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Preserving God’s Work

From Nehemiah’s actions, we learn three principles to preserve God’s work to avoid taking it for granted in the ordinary seasons.


Nehemiah 7: “Now when the wall had been built and I had set up the doors, and the gatekeepers, the singers, and the Levites had been appointed, I gave my brother Hanani and Hananiah the governor of the castle charge over Jerusalem, for he was a more faithful and God-fearing man than many. And I said to them, “Let not the gates of Jerusalem be opened until the sun is hot. And while they are still standing guard, let them shut and bar the doors. Appoint guards from among the inhabitants of Jerusalem, some at their guard posts and some in front of their own homes.” The city was wide and large, but the people within it were few, and no houses had been rebuilt.


Then my God put it into my heart to assemble the nobles and the officials and the people to be enrolled by genealogy. And I found the book of the genealogy of those who came up at the first, and I found written in it:


These were the people of the province who came up out of the captivity of those exiles whom Nebuchadnezzar the king of Babylon had carried into exile. They returned to Jerusalem and Judah, each to his town. They came with Zerubbabel, Jeshua, Nehemiah, Azariah, Raamiah, Nahamani, Mordecai, Bilshan, Mispereth, Bigvai, Nehum, Baanah.


The number of the men of the people of Israel: the sons of Parosh, 2,172. The sons of Shephatiah, 372. The sons of Arah, 652. The sons of Pahath-moab, namely the sons of Jeshua and Joab, 2,818. The sons of Elam, 1,254. The sons of Zattu, 845. The sons of Zaccai, 760. The sons of Binnui, 648. The sons of Bebai, 628. The sons of Azgad, 2,322. The sons of Adonikam, 667. The sons of Bigvai, 2,067. The sons of Adin, 655. The sons of Ater, namely of Hezekiah, 98. The sons of Hashum, 328. The sons of Bezai, 324. The sons of Hariph, 112. The sons of Gibeon, 95. The men of Bethlehem and Netophah, 188. The men of Anathoth, 128. The men of Beth-azmaveth, 42. The men of Kiriath-jearim, Chephirah, and Beeroth, 743. The men of Ramah and Geba, 621. The men of Michmas, 122. The men of Bethel and Ai, 123. The men of the other Nebo, 52. The sons of the other Elam, 1,254. The sons of Harim, 320. The sons of Jericho, 345. The sons of Lod, Hadid, and Ono, 721. The sons of Senaah, 3,930.


The priests: the sons of Jedaiah, namely the house of Jeshua, 973. The sons of Immer, 1,052. The sons of Pashhur, 1,247. The sons of Harim, 1,017.


The Levites: the sons of Jeshua, namely of Kadmiel of the sons of Hodevah, 74. The singers: the sons of Asaph, 148. The gatekeepers: the sons of Shallum, the sons of Ater, the sons of Talmon, the sons of Akkub, the sons of Hatita, the sons of Shobai, 138.


The temple servants: the sons of Ziha, the sons of Hasupha, the sons of Tabbaoth, the sons of Keros, the sons of Sia, the sons of Padon, the sons of Lebana, the sons of Hagaba, the sons of Shalmai, the sons of Hanan, the sons of Giddel, the sons of Gahar, the sons of Reaiah, the sons of Rezin, the sons of Nekoda, the sons of Gazzam, the sons of Uzza, the sons of Paseah, the sons of Besai, the sons of Meunim, the sons of Nephushesim, the sons of Bakbuk, the sons of Hakupha, the sons of Harhur, the sons of Bazlith, the sons of Mehida, the sons of Harsha, the sons of Barkos, the sons of Sisera, the sons of Temah, the sons of Neziah, the sons of Hatipha.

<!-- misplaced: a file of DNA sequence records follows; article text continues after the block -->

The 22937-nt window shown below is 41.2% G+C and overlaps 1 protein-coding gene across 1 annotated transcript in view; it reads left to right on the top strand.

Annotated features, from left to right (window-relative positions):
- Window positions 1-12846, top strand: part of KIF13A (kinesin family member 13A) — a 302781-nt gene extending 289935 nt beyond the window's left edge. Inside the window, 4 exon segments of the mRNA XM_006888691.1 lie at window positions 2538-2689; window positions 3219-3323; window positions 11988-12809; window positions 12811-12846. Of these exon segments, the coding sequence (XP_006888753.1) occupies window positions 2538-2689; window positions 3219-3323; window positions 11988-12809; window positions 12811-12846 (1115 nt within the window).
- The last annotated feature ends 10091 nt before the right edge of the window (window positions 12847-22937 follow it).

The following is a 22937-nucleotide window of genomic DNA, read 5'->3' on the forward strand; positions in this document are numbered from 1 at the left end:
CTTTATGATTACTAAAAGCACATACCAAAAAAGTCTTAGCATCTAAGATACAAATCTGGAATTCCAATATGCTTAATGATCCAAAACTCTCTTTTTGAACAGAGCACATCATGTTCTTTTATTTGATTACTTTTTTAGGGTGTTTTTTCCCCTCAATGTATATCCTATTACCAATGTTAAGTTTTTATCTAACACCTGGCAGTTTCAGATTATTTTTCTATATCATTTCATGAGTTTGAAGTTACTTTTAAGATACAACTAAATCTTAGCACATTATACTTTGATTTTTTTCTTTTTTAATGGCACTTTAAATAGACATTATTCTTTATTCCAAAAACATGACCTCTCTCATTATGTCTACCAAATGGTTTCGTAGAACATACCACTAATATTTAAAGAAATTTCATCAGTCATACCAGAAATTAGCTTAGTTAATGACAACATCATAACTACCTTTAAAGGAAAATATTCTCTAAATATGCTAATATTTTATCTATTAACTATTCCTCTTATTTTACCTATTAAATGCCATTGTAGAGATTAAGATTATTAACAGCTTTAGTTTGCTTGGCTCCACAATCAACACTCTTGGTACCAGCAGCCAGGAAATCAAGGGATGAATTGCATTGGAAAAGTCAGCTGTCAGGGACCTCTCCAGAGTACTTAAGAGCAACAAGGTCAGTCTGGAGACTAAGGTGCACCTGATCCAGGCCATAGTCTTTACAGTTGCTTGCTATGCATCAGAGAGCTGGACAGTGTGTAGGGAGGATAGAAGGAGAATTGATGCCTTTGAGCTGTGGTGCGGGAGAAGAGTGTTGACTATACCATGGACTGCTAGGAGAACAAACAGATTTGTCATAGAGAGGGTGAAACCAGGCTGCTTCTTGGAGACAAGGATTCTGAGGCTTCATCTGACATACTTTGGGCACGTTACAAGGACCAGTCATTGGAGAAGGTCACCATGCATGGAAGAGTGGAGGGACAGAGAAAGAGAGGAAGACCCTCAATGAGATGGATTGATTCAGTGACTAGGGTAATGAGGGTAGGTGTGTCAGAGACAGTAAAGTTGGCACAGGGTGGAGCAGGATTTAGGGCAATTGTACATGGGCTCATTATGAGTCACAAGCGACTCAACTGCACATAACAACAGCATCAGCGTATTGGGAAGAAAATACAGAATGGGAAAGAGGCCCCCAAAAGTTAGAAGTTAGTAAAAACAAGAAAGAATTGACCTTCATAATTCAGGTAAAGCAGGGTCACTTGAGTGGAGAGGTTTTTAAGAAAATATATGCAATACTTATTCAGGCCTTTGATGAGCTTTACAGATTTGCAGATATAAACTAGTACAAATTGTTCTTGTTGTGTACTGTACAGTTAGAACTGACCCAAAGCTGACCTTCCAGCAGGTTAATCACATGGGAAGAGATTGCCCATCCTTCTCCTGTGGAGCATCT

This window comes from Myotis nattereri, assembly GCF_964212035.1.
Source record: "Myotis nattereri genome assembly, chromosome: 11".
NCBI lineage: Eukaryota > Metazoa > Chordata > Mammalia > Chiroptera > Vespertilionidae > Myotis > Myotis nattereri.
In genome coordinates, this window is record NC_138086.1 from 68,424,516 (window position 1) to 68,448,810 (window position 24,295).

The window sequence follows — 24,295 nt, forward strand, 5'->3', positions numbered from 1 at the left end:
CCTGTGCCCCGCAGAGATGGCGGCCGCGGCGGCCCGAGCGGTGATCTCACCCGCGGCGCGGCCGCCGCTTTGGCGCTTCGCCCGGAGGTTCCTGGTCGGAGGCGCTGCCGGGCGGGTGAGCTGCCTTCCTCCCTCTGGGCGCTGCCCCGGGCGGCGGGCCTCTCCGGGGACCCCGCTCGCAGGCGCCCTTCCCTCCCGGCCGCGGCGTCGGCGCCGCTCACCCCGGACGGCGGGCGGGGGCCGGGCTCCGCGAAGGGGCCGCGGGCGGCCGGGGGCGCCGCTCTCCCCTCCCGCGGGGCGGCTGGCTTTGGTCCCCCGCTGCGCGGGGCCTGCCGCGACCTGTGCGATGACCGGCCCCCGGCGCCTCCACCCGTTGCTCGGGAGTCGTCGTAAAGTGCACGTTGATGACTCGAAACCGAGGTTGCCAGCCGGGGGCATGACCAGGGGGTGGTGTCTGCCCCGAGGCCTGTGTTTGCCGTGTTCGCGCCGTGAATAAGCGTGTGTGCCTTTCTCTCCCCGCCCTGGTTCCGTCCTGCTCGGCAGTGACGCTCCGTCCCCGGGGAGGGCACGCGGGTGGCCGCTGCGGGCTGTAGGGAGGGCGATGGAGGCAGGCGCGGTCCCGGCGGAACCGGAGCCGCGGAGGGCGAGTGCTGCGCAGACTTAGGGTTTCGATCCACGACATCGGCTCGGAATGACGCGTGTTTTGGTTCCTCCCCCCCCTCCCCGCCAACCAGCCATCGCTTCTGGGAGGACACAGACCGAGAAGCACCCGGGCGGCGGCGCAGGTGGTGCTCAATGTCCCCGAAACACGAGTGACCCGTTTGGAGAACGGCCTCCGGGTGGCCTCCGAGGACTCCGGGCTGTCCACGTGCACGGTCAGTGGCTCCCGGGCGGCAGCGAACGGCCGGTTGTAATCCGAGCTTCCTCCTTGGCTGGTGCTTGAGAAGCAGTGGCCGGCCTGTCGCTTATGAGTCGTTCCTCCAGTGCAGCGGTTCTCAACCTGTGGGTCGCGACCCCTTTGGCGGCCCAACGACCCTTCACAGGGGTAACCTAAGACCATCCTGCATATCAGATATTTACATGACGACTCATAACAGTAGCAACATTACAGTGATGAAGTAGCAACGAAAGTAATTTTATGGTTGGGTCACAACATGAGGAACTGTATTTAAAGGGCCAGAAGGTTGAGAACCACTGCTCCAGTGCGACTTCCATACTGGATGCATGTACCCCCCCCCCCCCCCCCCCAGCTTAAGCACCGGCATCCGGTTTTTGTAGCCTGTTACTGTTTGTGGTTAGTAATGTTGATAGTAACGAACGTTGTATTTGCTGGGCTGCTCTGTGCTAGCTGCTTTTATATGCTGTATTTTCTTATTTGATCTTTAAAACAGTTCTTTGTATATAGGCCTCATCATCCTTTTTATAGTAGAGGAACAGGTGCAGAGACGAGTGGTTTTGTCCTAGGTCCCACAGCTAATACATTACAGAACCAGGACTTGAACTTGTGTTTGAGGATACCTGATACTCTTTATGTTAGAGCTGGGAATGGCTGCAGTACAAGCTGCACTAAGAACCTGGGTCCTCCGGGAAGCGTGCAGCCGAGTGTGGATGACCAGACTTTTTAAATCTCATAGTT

The sons of Solomon’s servants: the sons of Sotai, the sons of Sophereth, the sons of Perida, the sons of Jaala, the sons of Darkon, the sons of Giddel, the sons of Shephatiah, the sons of Hattil, the sons of Pochereth-hazzebaim, the sons of Amon.


All the temple servants and the sons of Solomon’s servants were 392.


The following were those who came up from Tel-melah, Tel-harsha, Cherub, Addon, and Immer, but they could not prove their fathers’ houses nor their descent, whether they belonged to Israel: the sons of Delaiah, the sons of Tobiah, the sons of Nekoda, 642. Also, of the priests: the sons of Hobaiah, the sons of Hakkoz, the sons of Barzillai (who had taken a wife of the daughters of Barzillai the Gileadite and was called by their name). These sought their registration among those enrolled in the genealogies, but it was not found there, so they were excluded from the priesthood as unclean. The governor told them that they were not to partake of the most holy food until a priest with Urim and Thummim should arise.


The whole assembly together was 42,360, besides their male and female servants, of whom there were 7,337. And they had 245 singers, male and female. Their horses were 736, their mules 245, their camels 435, and their donkeys 6,720.


Now some of the heads of fathers’ houses gave to the work. The governor gave to the treasury 1,000 darics of gold, 50 basins, 30 priests’ garments and 500 minas of silver. And some of the heads of fathers’ houses gave into the treasury of the work 20,000 darics of gold and 2,200 minas of silver. And what the rest of the people gave was 20,000 darics of gold, 2,000 minas of silver, and 67 priests’ garments.


So the priests, the Levites, the gatekeepers, the singers, some of the people, the temple servants, and all Israel, lived in their towns.


And when the seventh month had come, the people of Israel were in their towns.” (ESV)


Has God ever done something in your life that you knew beyond a shadow of a doubt was the work of His hand? It might be your dream job, your spouse, a promotion, and for some their immigration status. My life is full of those miraculous moments but in comparison to my whole life, most of my life has been ordinary. If we do not preserve God’s work in extraordinary seasons, we risk forgetting and taking it for granted in the ordinary season of life.


The problem is that as time passes the dream job we wanted, the spouse we prayed for, and the promotion we desired no longer seem as miraculous as they did when they were out of our reach, and we knew only God could do that. What we need is to preserve God’s work as He does something for us so that in the ordinary season, we do not take God’s work for granted.